• Paddle the Mainland Sea Caves: Some of Superior’s most beautiful shoreline is hiding right in Wisconsin! The full day sea caves paddle is not for the faint of heart—you are looking at one of the most unpredictable points on Superior and the weather changes on a dime. Be sure to book a guided tour. NOTE: Don’t take your own boat. You don’t want to be this year’s hypothermic Coast Guard Rescue. Don’t go if you have a shoulder injury. Kayaking and shoulder injuries don’t mix.
  • Explore Madeline Island: Beginner/Intermediate. Whether you want to explore by car, bike, or foot is up to you, but Madeline Island has lots to offer, including cliff jumping and hiking at Big Bay State Park, the sights and sounds at Tom’s Burned Down Café, a museum, and a booming art scene fostered by the Madeline Island Art School. Hop on the ferry and set your watch to island time!
  • Catch a Sunset: Head over to Little Sand Bay and watch the sunset behind Sand Island. Stick around for some of the best stargazing this world has to offer.

Eat:

  • After a long day of adventuring cruise over to Morty’s Pub for a burger, beer, and a round of pool.
  • Check out The Fat Radish for a locally- sourced, organic, delicious breakfast, lunch or dinner!
  • After, head up to the rooftop bar of The Bayfield Inn and have a drink while watching the sun set. Order a Bent Paddle Golden IPA in my honor.

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Keyhole Arch on the full day sea caves tour, Apostle Islands National Lakeshore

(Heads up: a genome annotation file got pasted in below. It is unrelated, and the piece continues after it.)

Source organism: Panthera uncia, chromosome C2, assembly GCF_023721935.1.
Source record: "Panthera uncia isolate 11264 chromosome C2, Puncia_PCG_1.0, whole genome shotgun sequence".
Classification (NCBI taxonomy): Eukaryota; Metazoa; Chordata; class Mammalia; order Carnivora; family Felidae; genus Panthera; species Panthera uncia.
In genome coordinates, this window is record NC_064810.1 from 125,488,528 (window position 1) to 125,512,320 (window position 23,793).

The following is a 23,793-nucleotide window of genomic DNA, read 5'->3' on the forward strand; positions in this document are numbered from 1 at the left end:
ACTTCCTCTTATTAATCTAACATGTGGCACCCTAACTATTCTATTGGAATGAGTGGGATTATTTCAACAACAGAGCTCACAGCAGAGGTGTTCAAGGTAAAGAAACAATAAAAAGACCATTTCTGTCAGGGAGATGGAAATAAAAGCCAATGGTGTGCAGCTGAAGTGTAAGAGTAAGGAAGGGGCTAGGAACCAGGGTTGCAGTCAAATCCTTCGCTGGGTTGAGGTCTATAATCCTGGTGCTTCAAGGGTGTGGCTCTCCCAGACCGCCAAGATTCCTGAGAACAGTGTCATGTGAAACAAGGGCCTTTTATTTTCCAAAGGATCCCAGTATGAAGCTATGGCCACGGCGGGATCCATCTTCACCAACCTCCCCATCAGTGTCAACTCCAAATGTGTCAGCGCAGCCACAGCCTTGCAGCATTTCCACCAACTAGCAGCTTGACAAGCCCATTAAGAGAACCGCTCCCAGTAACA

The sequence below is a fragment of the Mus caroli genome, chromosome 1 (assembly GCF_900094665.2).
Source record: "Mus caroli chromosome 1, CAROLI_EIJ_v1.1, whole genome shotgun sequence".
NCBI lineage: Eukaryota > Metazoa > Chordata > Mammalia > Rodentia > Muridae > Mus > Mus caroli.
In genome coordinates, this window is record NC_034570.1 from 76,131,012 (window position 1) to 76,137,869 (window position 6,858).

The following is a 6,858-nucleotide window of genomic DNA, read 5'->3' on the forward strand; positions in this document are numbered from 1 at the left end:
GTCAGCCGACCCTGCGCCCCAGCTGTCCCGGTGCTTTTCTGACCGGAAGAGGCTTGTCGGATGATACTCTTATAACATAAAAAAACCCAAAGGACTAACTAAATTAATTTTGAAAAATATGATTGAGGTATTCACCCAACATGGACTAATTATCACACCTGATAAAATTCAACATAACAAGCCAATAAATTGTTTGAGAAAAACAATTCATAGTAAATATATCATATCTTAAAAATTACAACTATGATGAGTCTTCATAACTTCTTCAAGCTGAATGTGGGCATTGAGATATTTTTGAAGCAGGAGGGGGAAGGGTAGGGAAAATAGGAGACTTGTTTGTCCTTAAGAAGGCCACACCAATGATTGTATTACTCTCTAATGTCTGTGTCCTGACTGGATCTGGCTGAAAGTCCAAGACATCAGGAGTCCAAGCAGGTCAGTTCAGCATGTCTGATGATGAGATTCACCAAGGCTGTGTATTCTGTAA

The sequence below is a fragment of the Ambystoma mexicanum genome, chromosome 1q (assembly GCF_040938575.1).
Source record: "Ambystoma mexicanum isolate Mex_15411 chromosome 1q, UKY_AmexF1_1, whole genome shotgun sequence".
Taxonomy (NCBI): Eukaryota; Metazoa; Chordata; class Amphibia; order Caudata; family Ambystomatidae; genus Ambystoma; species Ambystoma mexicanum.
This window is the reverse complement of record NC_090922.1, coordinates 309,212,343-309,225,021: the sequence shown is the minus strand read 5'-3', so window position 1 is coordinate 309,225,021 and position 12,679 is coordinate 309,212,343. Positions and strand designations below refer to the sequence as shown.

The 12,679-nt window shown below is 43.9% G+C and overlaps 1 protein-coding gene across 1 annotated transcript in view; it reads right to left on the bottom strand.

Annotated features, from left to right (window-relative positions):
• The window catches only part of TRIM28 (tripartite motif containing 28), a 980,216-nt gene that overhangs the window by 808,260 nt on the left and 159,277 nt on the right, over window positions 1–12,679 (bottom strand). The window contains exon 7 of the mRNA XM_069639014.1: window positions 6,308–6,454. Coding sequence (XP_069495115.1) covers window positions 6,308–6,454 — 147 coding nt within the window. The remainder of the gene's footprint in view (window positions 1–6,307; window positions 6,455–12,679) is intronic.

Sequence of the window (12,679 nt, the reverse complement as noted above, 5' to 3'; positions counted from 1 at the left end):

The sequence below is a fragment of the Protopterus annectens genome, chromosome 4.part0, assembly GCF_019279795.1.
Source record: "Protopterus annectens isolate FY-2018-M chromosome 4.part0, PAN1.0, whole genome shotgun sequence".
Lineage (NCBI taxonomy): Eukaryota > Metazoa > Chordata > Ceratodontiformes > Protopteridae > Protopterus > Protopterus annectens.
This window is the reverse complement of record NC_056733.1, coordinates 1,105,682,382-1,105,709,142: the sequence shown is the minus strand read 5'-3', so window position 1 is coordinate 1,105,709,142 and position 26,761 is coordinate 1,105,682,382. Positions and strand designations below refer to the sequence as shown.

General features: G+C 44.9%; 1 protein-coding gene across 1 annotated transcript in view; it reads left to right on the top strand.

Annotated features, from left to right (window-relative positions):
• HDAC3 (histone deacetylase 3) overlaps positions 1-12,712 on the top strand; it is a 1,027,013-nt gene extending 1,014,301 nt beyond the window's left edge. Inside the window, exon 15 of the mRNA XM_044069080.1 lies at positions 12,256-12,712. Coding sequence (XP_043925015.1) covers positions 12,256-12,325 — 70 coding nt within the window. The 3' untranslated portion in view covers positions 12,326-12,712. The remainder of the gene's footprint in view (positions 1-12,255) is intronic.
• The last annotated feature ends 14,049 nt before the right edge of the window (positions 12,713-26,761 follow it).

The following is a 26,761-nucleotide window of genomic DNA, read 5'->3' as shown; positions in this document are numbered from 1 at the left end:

Week in Bayfield

The best way to get a sense of the full area, and a great way to kick off some immersive adventures!

Adventure:

  • Hike Stockton Island: Take a shuttle out to Stockton Island and appreciate the countless hiking trails and pristine beaches in the heart of the Apostles. Backpacking routes are available if you’re up to the challenge!
  • Overnight Paddling: Without a doubt, spending a night or two in the islands is the best way to experience Lake Superior. Start off with a two-day, one-night or a three-day, two-night tour. Tours generally start on Sand Island, and feature sea caves, lighthouses, beaches, a blanket of stars, and great campfire storytelling. Dip your feet into the world of sea kayak touring and learn a few tricks of the trade! If you can only do one thing on this whole list, do this.
  • Apostle Islands Grand Tour: Sit back, relax, and cruise through the islands, enjoying lighthouses and stories, all the way out to Devil’s Island.

Eat:

  • At this point I have almost completely exhausted all food options in Bayfield, but wait! Order a pizza (meat lover’s) from Manypenny Bistro for a night in! Or order your pizza to be delivered to the previously mentioned rooftop bar at the Bayfield Inn or Copper Crow Distillery.